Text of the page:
Thursday, October 9, 2008

IT Wisdom

I have worked with some amazing people in my professional life. But few are more talented than one of our IT project directors. Her specialty is data management, pure and simple. She just knows her data. How it flows. Where it goes. Where it is. Where it should be. Having the privilege of working with her, I asked her to write a guest blog -with no rules (he he, little IT joke). And here is what she has to say.

From Wise IT director:
So the HR Maven asked me to be a guest blogger. I'm not much of a writer, but who can resist the HR Maven, not I.

I have worked with the HR Maven for many years, but I am not in HR. I'm an IT person and no I am not a geek. (The HR Maven is more of a geek than me). I am an analyst and project manager. I work with users on process re-engineering and along the way do a bit of low-level programming and reporting. I love to make things better, to improve work flows, to give people tools to do their jobs better. I work with people to understand their jobs, their processes, what works, what doesn't. I partner with them to improve their process flow, automate what can be automated, give them right reports to make better decisions, etc. Over the years, I think I have been successful. I have worked with some great people and we have made many improvements in their business processes.

I never considered myself unique or they way I do my job unique or special. But the more I talk with other IT people and other professionals, I start to wonder. I often talk to people who say they can't ask for help from their IT staff or IT staff that don't want to be bothered by users from business offices. I'm continually amazed by these comments. It amazes me that people do not partner with their IT departments and that IT departments try to do projects without input from user offices. How can you create a useful process/program, anything, without truly understanding the business process and the people doing the process. Working with people in business offices, learning what they do and understanding their day to day issues is what makes my job fun. It gives a "geeky" job personality. That is why I have stayed with it for over 10 years. When the HR Maven and I do a project together, we have fun but more importantly when we truly partner on the project our end product works better because we have worked together.

So if the HR Maven and I can work together, why can't others? What is special about our working relationship? I started to think about it and came up with a few thoughts.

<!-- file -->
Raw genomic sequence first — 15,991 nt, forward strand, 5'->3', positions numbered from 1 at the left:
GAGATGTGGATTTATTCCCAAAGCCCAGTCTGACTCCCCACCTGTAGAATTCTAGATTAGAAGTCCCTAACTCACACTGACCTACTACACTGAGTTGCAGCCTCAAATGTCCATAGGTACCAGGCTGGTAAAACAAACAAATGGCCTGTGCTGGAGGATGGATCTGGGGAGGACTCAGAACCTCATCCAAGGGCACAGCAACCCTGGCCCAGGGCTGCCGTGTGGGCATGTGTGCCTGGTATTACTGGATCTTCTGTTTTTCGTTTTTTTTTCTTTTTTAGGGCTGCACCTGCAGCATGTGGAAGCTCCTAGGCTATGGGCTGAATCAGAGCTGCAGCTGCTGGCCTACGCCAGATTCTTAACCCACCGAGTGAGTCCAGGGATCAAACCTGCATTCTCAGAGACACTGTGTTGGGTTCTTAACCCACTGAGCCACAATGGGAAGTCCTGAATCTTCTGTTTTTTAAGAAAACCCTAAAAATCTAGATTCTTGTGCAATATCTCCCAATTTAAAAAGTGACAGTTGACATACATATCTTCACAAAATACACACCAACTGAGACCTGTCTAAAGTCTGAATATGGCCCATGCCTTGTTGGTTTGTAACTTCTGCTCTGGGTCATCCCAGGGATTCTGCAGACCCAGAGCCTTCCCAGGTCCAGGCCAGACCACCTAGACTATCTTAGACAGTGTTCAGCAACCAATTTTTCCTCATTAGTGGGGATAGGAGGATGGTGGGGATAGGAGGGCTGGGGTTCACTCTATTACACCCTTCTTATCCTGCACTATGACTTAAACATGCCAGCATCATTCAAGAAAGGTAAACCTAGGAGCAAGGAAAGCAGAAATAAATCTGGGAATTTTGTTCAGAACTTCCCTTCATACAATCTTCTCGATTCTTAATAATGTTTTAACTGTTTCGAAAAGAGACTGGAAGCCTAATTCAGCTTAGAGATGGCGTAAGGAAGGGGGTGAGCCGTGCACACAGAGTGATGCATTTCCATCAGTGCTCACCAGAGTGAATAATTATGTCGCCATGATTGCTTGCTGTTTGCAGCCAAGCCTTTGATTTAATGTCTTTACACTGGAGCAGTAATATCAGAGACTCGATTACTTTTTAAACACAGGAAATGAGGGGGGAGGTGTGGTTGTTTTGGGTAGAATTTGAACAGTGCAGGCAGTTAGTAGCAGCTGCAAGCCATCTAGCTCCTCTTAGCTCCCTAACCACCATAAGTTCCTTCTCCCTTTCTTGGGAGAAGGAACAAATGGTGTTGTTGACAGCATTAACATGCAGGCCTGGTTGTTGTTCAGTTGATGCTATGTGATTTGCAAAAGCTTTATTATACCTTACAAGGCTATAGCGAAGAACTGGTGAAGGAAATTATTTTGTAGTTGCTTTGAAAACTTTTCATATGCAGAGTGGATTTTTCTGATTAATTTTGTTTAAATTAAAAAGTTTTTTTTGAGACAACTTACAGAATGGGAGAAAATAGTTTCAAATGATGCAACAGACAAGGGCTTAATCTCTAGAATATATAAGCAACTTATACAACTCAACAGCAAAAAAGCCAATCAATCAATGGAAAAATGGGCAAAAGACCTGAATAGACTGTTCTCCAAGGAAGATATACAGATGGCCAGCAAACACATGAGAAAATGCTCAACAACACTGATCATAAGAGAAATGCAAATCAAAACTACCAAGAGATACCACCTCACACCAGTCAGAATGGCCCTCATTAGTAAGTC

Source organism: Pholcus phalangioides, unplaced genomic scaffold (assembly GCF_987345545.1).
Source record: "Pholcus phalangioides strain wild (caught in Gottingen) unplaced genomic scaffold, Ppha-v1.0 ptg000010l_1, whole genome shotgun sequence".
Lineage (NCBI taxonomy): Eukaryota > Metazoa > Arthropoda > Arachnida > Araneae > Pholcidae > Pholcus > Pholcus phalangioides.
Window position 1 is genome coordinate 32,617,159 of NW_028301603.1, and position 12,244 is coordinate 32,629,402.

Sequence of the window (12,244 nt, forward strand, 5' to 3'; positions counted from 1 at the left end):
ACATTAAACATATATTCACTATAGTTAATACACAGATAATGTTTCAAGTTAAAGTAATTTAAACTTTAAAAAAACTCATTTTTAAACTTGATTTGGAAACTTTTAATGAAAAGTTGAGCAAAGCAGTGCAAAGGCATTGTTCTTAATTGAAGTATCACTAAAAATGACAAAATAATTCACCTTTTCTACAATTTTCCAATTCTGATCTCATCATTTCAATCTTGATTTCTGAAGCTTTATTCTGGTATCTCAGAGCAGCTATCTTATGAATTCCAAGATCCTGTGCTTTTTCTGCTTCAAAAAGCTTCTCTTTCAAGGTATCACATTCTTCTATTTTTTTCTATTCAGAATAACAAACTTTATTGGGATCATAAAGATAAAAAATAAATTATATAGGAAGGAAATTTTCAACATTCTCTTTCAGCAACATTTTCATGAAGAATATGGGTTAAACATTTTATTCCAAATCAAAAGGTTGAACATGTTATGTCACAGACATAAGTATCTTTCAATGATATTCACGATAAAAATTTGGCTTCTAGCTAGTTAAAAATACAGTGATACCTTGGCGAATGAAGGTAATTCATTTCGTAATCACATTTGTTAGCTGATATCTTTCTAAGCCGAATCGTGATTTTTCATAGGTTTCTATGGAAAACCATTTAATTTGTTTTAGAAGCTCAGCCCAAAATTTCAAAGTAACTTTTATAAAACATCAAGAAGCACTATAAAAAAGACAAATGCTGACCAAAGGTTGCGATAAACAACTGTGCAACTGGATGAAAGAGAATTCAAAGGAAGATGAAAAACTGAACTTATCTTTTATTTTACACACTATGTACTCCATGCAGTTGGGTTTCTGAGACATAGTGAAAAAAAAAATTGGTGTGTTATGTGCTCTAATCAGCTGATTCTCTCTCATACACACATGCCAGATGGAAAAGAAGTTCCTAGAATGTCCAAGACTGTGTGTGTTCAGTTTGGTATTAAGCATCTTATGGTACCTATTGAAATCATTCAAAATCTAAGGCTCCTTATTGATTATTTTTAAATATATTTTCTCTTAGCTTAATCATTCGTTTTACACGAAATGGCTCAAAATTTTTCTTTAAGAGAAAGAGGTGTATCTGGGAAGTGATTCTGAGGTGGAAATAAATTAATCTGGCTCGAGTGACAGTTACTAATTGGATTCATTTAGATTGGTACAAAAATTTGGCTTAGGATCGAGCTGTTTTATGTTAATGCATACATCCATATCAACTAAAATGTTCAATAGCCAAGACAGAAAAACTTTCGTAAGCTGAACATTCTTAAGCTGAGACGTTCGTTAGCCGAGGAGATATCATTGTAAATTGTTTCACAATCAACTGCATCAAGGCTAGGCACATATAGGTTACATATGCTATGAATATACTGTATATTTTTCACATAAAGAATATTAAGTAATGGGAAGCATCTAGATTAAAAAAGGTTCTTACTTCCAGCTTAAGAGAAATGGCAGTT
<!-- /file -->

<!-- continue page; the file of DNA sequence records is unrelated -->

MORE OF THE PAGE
First, it works because we respect each other and the strengths and knowledge each of us brings to the table. Secondly, we talk to each other, we ask questions. I ask - WHY - a lot. The HR Maven tells me the way it is. I don't judge what she does, I just try to understand it so I can offer alternative ideas. Thirdly, we brainstorm and dream (for awhile). Then we work together on figuring out what are reasonable options given our resources (software, money, time, etc). We compromise.

So what do you do if you want to work with your IT Staff
1. ASK - if you never asked for help, how do you know they won't help you?
2. Bribery with food is always good.
3. Invite them to come see what you do. Engage them. Explain your needs. Let them ask questions, be honest with your answers. Just because they are asking questions, does not mean they are judging, most likely they are fact gathering.
4. Ask them how they think they could help. Let them be a part of the solution. The best solutions are usually a compromise and a collection of lots of ideas.
5. Did I mention food and drinks?
6. Work with them. Be available for questions and work to get back to them with answers. Most IT people are busy and have lots of projects going, if they are working on yours, try to keep up with them. If they move on to something else, it may be a while before they come back to you.
7. Offer to help test or write the documentation. No one likes to test or write documentation, but you know your business scenarios better than anyone so write them down and be available for testing.
8. Give them lead time. Don't call the day before you need something expect them to turn it around. Give as much lead time as you can and give reasonable deadlines.
9. Know what you want, understand your needs, and if things are conditional - know the conditions. I joke that if they can't put in IF, THIS, THEN, THAT terms then it can't be done. I need to know the rules to automate something. I can't automate what isn't predictable. If sometimes you do this and sometimes when the sky is blue and your happy you do that - you are out of luck. And don't ever tell an IT person the data you need on your report is currently on a yellow legal pad. They will just roll their eyes. Instead ask them where you can enter the data on the system so that you can report on it.
10. Have fun!!!!!

Thanks Wise IT Director! What fabulous thoughts. And it's true, we have a blast. :)

1 comment:

Dan McCarthy said...

Maven –
What a cool idea, inviting one of your favorite business partners to guest post.
Over the years, I’ve learned more about HR and leadership development from savvy business leaders than I have from books or trade conferences.
You’ve got me thinking about some potential authors and topics... I’ll be sure to give you credit for the idea when I do the same!